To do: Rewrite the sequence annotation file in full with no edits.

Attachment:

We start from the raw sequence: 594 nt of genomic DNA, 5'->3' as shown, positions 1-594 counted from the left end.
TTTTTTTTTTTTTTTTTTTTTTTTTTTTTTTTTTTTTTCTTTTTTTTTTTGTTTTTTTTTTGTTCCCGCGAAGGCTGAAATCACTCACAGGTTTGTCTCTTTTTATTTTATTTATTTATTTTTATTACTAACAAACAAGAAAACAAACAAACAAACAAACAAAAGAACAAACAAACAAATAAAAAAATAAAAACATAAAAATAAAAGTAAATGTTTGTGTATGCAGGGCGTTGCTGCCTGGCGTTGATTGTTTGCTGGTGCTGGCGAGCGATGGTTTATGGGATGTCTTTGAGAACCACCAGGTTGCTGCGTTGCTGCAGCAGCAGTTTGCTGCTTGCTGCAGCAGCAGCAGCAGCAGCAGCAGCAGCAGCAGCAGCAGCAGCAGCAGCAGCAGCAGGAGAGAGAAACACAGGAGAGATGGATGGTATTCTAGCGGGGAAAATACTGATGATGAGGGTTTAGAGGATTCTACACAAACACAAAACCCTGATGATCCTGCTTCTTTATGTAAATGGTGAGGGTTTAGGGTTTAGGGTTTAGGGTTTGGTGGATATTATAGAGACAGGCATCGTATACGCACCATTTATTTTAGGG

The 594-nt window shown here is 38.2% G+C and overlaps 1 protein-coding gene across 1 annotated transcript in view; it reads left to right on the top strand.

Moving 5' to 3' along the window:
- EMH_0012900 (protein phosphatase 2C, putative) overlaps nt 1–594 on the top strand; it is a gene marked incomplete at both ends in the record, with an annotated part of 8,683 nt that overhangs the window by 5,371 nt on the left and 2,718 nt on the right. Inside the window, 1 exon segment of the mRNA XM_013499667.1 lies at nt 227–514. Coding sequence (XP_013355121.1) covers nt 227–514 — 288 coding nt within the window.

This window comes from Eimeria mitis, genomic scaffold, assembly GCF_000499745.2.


We start from the raw sequence: 594 nt of genomic DNA, 5'->3' as shown, positions 1-594 counted from the left end.
TTTTTTTTTTTTTTTTTTTTTTTTTTTTTTTTTTTTTTCTTTTTTTTTTTGTTTTTTTTTTGTTCCCGCGAAGGCTGAAATCACTCACAGGTTTGTCTCTTTTTATTTTATTTATTTATTTTTATTACTAACAAACAAGAAAACAAACAAACAAACAAACAAAAGAACAAACAAACAAATAAAAAAATAAAAACATAAAAATAAAAGTAAATGTTTGTGTATGCAGGGCGTTGCTGCCTGGCGTTGATTGTTTGCTGGTGCTGGCGAGCGATGGTTTATGGGATGTCTTTGAGAACCACCAGGTTGCTGCGTTGCTGCAGCAGCAGTTTGCTGCTTGCTGCAGCAGCAGCAGCAGCAGCAGCAGCAGCAGCAGCAGCAGCAGCAGCAGCAGCAGCAGGAGAGAGAAACACAGGAGAGATGGATGGTATTCTAGCGGGGAAAATACTGATGATGAGGGTTTAGAGGATTCTACACAAACACAAAACCCTGATGATCCTGCTTCTTTATGTAAATGGTGAGGGTTTAGGGTTTAGGGTTTAGGGTTTGGTGGATATTATAGAGACAGGCATCGTATACGCACCATTTATTTTAGGG

The 594-nt window shown here is 38.2% G+C and overlaps 1 protein-coding gene across 1 annotated transcript in view; it reads left to right on the top strand.

Moving 5' to 3' along the window:
- EMH_0012900 (protein phosphatase 2C, putative) overlaps nt 1–594 on the top strand; it is a gene marked incomplete at both ends in the record, with an annotated part of 8,683 nt that overhangs the window by 5,371 nt on the left and 2,718 nt on the right. Inside the window, 1 exon segment of the mRNA XM_013499667.1 lies at nt 227–514. Coding sequence (XP_013355121.1) covers nt 227–514 — 288 coding nt within the window.

This window comes from Eimeria mitis, genomic scaffold, assembly GCF_000499745.2.